Marines: Chinese LPDs (Amphibious Attack Warships) Send A Message


July 1, 2017: China launched a fifth 071 class amphibious ship in June 2017 and apparently it will enter service by early 2018. The first one arrived for duty in 2007 and by the time the second one entered service in 2011 the Chinese apparently realized they would need more than the four they originally planned to build. There is a sixth one under construction.

The 071s are LPD (landing ship dock) type vessels and were the largest ships in the Chinese Navy until the first aircraft carrier enters service in 2013. But Chinese aircraft carriers are still a work in progress the Chinese found the LPDs more useful than expected right away.

These LPDs are 210 meter (689 foot) long, 20,000 ton amphibious ships with a flight deck for up to four helicopters and a well in the rear for landing craft. It normally carries four hovercraft in the well and two smaller landing craft suspended on davits. The ship can carry up to 800 troops (500 are more common) and up to 20 armored vehicles. The 071 class ships are similar to the American 25,000 ton San Antonio class or the French 21,500 ton Mistral class. The 071s have the smallest crew (120) compared to 180 in the Mistral and 396 for the San Antonio.

Armament consists of a 76mm gun, four 30mm anti-missile autocannon, and four 18 tube decoy/chaff dispensers (for anti-missile work). Each 071 is believed to cost about $300 million.

The 071s have had some interesting adventures early on. In 2010 China sent the first one (the Kunlan Shan) to join the anti-piracy patrol off Somalia. The Kunlan Shan went to Somalia without a lot of troops or any armored vehicles. But there were two Z-8 helicopters on board, each capable of carrying up to twenty troops, and the landing craft could be used to go after pirates. Some naval commandos were probably on board as these troops have been seen, several times, practicing landing on cargo ships (via helicopter or small boats).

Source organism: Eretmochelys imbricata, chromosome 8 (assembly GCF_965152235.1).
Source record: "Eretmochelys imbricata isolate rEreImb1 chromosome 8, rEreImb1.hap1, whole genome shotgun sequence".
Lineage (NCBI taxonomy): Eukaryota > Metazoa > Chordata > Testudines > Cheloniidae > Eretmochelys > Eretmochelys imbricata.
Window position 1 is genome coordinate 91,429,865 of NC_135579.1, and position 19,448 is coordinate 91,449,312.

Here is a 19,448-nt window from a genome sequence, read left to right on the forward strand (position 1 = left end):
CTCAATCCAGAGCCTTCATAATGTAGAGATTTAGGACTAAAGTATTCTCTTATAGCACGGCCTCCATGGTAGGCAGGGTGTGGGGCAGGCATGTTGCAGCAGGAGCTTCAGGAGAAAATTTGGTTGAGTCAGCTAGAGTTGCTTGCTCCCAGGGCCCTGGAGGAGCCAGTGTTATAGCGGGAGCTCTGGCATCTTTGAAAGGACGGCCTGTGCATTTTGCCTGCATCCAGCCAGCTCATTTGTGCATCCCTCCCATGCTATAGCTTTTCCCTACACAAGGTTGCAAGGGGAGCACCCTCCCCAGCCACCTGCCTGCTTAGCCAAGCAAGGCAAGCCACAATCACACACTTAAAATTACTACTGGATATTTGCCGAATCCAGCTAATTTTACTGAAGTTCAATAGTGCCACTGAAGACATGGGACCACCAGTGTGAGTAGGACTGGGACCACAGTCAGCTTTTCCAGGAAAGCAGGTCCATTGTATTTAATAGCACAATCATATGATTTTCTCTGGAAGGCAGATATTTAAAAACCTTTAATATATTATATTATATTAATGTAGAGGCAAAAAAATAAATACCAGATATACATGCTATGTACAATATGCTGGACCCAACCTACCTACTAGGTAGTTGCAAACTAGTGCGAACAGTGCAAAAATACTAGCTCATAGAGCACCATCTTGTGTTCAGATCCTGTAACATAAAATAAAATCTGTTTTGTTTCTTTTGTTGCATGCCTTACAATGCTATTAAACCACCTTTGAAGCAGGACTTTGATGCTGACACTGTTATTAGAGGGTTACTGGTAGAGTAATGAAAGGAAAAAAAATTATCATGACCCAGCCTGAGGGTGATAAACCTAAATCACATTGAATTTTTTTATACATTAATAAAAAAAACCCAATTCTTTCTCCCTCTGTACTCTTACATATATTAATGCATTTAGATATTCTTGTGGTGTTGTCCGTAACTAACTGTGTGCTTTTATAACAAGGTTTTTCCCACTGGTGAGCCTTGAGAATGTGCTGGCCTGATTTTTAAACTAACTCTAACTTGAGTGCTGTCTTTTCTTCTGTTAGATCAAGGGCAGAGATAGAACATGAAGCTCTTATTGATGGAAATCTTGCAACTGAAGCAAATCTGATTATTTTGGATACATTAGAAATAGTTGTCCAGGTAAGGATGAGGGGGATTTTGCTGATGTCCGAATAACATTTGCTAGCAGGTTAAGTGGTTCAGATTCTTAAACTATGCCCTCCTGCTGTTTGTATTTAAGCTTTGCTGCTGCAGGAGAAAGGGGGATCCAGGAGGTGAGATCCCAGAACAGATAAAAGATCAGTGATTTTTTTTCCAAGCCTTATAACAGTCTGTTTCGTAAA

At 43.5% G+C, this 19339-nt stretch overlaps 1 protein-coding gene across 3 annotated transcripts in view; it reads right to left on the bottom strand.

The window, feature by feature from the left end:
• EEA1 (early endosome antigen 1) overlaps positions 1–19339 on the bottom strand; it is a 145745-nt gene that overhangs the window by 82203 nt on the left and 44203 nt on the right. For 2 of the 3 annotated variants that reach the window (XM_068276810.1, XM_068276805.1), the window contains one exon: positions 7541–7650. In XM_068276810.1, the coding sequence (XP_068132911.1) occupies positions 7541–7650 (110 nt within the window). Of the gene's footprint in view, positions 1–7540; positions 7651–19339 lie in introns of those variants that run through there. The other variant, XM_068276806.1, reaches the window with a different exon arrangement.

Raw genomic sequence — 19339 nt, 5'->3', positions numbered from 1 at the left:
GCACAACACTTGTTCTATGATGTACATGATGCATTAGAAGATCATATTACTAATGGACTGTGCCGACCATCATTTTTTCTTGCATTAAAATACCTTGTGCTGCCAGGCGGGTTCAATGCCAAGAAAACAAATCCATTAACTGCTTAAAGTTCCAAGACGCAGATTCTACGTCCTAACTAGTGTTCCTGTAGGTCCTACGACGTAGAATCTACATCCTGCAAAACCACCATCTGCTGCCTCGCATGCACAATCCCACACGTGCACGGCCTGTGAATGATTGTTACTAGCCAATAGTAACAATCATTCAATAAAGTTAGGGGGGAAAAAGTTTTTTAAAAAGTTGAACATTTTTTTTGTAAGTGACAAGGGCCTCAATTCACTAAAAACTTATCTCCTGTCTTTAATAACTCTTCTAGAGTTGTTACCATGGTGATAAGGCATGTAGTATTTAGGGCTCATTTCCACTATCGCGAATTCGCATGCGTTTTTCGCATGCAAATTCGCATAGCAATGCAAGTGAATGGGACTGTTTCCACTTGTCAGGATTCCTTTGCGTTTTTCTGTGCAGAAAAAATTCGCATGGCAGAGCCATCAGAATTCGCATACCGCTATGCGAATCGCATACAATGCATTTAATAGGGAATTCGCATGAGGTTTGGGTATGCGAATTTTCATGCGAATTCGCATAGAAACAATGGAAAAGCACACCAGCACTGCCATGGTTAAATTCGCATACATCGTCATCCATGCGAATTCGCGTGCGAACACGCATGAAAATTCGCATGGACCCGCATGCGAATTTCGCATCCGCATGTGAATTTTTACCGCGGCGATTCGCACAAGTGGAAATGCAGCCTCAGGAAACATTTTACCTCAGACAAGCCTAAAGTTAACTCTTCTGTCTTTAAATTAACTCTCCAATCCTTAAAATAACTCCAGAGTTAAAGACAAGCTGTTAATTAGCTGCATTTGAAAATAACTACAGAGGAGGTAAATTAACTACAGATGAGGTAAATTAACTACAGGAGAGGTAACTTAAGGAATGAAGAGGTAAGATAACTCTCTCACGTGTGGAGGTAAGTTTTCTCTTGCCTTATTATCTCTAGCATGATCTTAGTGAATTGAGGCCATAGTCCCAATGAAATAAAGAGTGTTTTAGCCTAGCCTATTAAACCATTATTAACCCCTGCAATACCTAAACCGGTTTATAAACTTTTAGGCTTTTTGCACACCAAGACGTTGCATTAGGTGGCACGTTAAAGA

The Kunlan Shan was the largest Chinese warship to be sent on anti-piracy duty. The previous five rotations (each four months long) only included frigates and destroyers. The appearance of the second LPD in the South China Sea made Vietnam and the Philippines nervous that China might be ready to seize possession of some uninhabited islands that all these nations claim. But the Chinese also found the LPD useful for handling the situation in the South China Sea and for disaster relief missions. These proved very popular with the distressed locals and Chinese diplomats.

Now that it is clear that China will soon have six (and possibly even more) of these LPDs it is clear that these ships will be crucial in establishing and supplying small outposts in the South China Sea and elsewhere off the Chinese coast where there more disputed islands. When not being the intimidator the 071s stand ready to help out in natural disasters in the region. In both cases the 071s show countries in the region that China now has a large fleet and can be your friend or the neighbor who quickly invades you from the sea.

Source: Strategy Page “Marines: Chinese LPDs Send A Message”

Note: This is Strategy Page’s article I post here for readers’ information. It does not mean that I agree or disagree with the article’s views.

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